Dr Sarah Northcott, City University
Description of research
Around one quarter of stroke survivors have aphasia, which means they have difficulty talking, understanding, reading or writing. People with aphasia are at risk of becoming depressed and isolated. However, due to their language difficulties they are often excluded from stroke research exploring effective interventions.
We want to explore whether an existing therapy, Solution Focused Brief Therapy (SFBT), can be used with people with aphasia. We also want to collect information to help us design a future large-scale trial evaluating this approach. SFBT is a ‘talking therapy’, which explores a person’s strengths and resilience to help build positive change in their lives.
There will be two stages in the project. During the initial Development Phase we will investigate how best to adapt the therapy for people with post-stroke aphasia and will write a therapy manual.
Thirty-two participants with long-term aphasia will be invited to participate in the second stage of the project. Everyone will receive the usual care offered to them by their local NHS, social services, and voluntary organisations. Participants will be randomly assigned to one of two groups: intervention group and wait-list control group. The intervention group will receive up to six SFBT sessions spaced over three months. They will be assessed immediately prior to the therapy (at time one), immediately post therapy (at time two), and three months later (time three). The wait-list control group will also be assessed at these three time points, and will then be offered the same therapy after time three. During the assessment sessions we will ask participants about how their aphasia affects their mood, well-being and social participation using questionnaires designed to be accessible to people with aphasia. In addition, we will conduct ‘in-depth’ less-structured interviews exploring participants’ experiences of the therapy.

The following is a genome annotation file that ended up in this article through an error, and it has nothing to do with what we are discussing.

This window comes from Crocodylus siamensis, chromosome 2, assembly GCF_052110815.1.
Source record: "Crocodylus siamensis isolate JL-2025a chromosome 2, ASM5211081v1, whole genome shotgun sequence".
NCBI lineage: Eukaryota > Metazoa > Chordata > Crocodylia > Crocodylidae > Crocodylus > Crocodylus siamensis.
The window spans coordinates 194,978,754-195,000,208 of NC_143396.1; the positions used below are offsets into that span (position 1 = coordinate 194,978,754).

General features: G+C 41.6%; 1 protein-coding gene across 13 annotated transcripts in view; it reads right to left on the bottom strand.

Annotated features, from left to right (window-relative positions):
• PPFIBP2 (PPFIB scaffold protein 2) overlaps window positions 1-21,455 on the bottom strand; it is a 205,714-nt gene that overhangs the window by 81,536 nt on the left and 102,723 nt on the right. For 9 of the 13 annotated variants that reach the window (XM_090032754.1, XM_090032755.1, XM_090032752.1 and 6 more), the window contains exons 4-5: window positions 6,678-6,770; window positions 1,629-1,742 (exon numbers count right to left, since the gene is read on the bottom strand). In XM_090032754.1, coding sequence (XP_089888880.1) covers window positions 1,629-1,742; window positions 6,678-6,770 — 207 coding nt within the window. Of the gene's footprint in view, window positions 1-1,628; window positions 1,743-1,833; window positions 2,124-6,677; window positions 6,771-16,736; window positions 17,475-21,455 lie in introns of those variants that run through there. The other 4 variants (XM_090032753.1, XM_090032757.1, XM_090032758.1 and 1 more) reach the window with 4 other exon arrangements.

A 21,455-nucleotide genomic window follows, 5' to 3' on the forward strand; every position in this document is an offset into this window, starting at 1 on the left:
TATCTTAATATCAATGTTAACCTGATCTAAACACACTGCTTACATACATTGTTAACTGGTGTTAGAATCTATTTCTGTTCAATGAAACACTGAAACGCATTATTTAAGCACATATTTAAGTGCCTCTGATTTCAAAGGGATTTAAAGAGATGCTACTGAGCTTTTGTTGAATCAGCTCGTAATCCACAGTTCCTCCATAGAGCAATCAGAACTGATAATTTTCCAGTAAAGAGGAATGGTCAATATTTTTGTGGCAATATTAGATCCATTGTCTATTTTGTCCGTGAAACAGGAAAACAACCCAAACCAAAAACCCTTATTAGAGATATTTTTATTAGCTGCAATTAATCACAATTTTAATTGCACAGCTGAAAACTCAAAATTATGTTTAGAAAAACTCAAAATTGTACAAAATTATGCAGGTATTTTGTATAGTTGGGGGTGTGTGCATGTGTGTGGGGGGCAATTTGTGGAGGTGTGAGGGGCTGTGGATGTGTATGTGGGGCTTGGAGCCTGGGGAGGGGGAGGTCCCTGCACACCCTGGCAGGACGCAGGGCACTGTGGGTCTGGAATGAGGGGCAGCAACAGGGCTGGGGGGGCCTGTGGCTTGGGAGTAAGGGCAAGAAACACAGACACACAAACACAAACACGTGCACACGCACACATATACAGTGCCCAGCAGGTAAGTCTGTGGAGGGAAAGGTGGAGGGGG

We anticipate that it will be possible to adapt SFBT so that it works well for people with aphasia; and that this project will enable us to design a successful large-scale study.
1 November 2016